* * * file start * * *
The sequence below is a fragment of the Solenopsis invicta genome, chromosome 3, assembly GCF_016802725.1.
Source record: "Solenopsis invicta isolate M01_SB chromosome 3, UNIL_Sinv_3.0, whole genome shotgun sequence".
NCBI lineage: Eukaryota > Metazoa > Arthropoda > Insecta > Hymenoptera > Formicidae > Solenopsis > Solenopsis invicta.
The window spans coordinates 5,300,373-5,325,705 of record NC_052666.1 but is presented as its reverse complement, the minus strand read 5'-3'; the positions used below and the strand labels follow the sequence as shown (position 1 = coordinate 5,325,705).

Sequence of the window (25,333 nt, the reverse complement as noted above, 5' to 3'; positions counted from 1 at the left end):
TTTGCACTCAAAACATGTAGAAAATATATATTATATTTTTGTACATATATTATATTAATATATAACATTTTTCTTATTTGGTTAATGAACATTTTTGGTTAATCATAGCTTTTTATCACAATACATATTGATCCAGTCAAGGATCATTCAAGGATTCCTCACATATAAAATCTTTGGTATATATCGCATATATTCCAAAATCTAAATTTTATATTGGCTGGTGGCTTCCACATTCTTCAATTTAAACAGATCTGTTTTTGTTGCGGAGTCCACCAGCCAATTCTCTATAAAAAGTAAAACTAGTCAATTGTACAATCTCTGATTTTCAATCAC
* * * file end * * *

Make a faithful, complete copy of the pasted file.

The sequence below is a fragment of the Solenopsis invicta genome, chromosome 3, assembly GCF_016802725.1.
Source record: "Solenopsis invicta isolate M01_SB chromosome 3, UNIL_Sinv_3.0, whole genome shotgun sequence".
NCBI lineage: Eukaryota > Metazoa > Arthropoda > Insecta > Hymenoptera > Formicidae > Solenopsis > Solenopsis invicta.
The window spans coordinates 5,300,373-5,325,705 of record NC_052666.1 but is presented as its reverse complement, the minus strand read 5'-3'; the positions used below and the strand labels follow the sequence as shown (position 1 = coordinate 5,325,705).

Sequence of the window (25,333 nt, the reverse complement as noted above, 5' to 3'; positions counted from 1 at the left end):
TTTGCACTCAAAACATGTAGAAAATATATATTATATTTTTGTACATATATTATATTAATATATAACATTTTTCTTATTTGGTTAATGAACATTTTTGGTTAATCATAGCTTTTTATCACAATACATATTGATCCAGTCAAGGATCATTCAAGGATTCCTCACATATAAAATCTTTGGTATATATCGCATATATTCCAAAATCTAAATTTTATATTGGCTGGTGGCTTCCACATTCTTCAATTTAAACAGATCTGTTTTTGTTGCGGAGTCCACCAGCCAATTCTCTATAAAAAGTAAAACTAGTCAATTGTACAATCTCTGATTTTCAATCAC